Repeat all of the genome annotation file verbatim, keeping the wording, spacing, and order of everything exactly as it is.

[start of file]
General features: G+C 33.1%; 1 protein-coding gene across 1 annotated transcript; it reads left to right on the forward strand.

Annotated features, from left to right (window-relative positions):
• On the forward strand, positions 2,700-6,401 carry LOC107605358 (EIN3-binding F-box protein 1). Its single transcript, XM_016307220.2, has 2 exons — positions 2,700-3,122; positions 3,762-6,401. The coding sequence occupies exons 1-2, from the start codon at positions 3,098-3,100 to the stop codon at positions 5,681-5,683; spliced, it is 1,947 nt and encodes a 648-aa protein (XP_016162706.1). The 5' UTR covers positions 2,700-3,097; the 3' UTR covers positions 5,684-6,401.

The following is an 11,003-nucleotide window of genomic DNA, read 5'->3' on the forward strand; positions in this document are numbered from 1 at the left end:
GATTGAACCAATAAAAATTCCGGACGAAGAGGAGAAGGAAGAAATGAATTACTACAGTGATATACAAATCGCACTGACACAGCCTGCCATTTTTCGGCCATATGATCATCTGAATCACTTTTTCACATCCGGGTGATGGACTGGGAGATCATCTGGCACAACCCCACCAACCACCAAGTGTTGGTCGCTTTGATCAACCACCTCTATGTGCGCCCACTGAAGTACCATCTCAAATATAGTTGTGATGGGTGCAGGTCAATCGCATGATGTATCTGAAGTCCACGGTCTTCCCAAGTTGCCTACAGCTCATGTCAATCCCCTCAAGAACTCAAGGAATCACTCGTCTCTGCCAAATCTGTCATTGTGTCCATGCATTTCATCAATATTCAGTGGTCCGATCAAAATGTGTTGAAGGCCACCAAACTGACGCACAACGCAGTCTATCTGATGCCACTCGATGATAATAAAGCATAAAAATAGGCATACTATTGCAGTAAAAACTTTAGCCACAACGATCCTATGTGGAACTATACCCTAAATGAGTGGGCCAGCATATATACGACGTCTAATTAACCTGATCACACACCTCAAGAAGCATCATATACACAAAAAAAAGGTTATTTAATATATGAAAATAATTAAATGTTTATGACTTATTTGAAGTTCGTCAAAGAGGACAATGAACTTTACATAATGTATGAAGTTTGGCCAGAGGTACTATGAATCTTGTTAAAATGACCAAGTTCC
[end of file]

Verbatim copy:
General features: G+C 33.1%; 1 protein-coding gene across 1 annotated transcript; it reads left to right on the forward strand.

Annotated features, from left to right (window-relative positions):
• On the forward strand, positions 2,700-6,401 carry LOC107605358 (EIN3-binding F-box protein 1). Its single transcript, XM_016307220.2, has 2 exons — positions 2,700-3,122; positions 3,762-6,401. The coding sequence occupies exons 1-2, from the start codon at positions 3,098-3,100 to the stop codon at positions 5,681-5,683; spliced, it is 1,947 nt and encodes a 648-aa protein (XP_016162706.1). The 5' UTR covers positions 2,700-3,097; the 3' UTR covers positions 5,684-6,401.

The following is an 11,003-nucleotide window of genomic DNA, read 5'->3' on the forward strand; positions in this document are numbered from 1 at the left end:
GATTGAACCAATAAAAATTCCGGACGAAGAGGAGAAGGAAGAAATGAATTACTACAGTGATATACAAATCGCACTGACACAGCCTGCCATTTTTCGGCCATATGATCATCTGAATCACTTTTTCACATCCGGGTGATGGACTGGGAGATCATCTGGCACAACCCCACCAACCACCAAGTGTTGGTCGCTTTGATCAACCACCTCTATGTGCGCCCACTGAAGTACCATCTCAAATATAGTTGTGATGGGTGCAGGTCAATCGCATGATGTATCTGAAGTCCACGGTCTTCCCAAGTTGCCTACAGCTCATGTCAATCCCCTCAAGAACTCAAGGAATCACTCGTCTCTGCCAAATCTGTCATTGTGTCCATGCATTTCATCAATATTCAGTGGTCCGATCAAAATGTGTTGAAGGCCACCAAACTGACGCACAACGCAGTCTATCTGATGCCACTCGATGATAATAAAGCATAAAAATAGGCATACTATTGCAGTAAAAACTTTAGCCACAACGATCCTATGTGGAACTATACCCTAAATGAGTGGGCCAGCATATATACGACGTCTAATTAACCTGATCACACACCTCAAGAAGCATCATATACACAAAAAAAAGGTTATTTAATATATGAAAATAATTAAATGTTTATGACTTATTTGAAGTTCGTCAAAGAGGACAATGAACTTTACATAATGTATGAAGTTTGGCCAGAGGTACTATGAATCTTGTTAAAATGACCAAGTTCC